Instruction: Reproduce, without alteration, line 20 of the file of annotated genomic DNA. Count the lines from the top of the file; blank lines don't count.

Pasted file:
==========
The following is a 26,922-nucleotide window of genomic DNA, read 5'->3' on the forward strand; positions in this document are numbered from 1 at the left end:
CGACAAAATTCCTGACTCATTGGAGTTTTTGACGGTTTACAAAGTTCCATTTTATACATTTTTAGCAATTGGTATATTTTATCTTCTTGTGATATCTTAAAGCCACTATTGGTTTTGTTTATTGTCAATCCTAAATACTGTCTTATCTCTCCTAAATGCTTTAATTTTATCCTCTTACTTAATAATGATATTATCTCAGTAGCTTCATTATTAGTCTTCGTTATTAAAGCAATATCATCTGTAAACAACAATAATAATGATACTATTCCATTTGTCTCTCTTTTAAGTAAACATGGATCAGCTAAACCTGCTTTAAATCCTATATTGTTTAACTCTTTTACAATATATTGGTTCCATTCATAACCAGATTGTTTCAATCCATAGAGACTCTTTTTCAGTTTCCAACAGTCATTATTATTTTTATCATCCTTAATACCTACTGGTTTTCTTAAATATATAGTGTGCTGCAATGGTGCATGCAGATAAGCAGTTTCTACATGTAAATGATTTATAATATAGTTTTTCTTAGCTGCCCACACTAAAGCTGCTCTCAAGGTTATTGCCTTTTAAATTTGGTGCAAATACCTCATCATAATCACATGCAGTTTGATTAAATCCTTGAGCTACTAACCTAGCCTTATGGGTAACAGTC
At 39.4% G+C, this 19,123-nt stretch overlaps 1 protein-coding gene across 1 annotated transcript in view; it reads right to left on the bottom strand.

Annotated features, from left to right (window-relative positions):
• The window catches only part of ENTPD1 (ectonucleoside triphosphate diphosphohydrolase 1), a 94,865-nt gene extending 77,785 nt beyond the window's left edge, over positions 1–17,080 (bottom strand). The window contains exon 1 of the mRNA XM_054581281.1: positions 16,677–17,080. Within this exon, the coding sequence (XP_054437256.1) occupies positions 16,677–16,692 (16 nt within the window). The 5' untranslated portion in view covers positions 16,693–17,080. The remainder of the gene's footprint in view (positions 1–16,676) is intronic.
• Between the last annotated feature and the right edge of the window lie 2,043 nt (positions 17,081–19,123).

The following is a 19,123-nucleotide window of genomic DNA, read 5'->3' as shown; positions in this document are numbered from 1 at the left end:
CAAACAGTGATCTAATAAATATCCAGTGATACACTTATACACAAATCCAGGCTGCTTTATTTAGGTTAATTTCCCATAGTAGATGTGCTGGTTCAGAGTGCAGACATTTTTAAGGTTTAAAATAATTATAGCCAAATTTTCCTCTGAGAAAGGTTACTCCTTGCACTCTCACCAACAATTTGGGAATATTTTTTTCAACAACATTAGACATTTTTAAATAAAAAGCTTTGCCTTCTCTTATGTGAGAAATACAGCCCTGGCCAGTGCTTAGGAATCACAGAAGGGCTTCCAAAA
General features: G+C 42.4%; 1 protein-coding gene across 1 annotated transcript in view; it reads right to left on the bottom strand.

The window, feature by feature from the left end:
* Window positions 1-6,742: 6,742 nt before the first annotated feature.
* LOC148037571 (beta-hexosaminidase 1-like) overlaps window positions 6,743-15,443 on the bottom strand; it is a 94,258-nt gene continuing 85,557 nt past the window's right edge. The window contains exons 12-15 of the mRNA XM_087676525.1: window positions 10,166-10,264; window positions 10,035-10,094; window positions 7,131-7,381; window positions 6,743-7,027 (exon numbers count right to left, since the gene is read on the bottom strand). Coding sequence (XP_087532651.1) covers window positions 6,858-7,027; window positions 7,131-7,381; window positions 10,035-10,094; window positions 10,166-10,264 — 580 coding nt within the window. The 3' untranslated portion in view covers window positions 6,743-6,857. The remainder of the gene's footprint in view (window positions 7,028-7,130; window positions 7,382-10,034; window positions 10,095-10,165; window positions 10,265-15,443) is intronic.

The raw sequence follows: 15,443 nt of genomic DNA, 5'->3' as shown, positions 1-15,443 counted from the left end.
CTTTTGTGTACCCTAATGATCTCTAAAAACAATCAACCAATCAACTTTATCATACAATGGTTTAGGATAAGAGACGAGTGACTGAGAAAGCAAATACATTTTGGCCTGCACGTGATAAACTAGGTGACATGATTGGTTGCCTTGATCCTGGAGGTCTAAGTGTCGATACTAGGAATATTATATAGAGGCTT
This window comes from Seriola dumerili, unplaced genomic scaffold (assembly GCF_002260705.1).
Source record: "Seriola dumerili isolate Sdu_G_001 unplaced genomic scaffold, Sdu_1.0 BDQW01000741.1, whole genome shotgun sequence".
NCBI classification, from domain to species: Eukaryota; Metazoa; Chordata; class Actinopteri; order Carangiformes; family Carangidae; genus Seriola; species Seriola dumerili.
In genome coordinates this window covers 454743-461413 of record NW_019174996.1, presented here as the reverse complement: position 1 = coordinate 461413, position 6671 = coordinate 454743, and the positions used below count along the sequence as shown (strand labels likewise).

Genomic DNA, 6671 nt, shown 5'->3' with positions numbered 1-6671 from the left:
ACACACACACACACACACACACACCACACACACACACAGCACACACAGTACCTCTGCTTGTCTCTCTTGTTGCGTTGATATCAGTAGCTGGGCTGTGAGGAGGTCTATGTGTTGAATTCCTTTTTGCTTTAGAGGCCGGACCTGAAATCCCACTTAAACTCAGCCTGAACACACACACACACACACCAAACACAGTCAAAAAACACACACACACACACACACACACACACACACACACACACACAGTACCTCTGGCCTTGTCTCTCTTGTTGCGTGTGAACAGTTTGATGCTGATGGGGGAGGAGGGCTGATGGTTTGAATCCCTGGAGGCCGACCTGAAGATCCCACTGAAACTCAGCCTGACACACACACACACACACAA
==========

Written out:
ACACACACACACACACACACACACCACACACACACACAGCACACACAGTACCTCTGCTTGTCTCTCTTGTTGCGTTGATATCAGTAGCTGGGCTGTGAGGAGGTCTATGTGTTGAATTCCTTTTTGCTTTAGAGGCCGGACCTGAAATCCCACTTAAACTCAGCCTGAACACACACACACACACACCAAACACAGTCAAAAAACACACACACACACACACACACACACACACACACACACACACAGTACCTCTGGCCTTGTCTCTCTTGTTGCGTGTGAACAGTTTGATGCTGATGGGGGAGGAGGGCTGATGGTTTGAATCCCTGGAGGCCGACCTGAAGATCCCACTGAAACTCAGCCTGACACACACACACACACACAA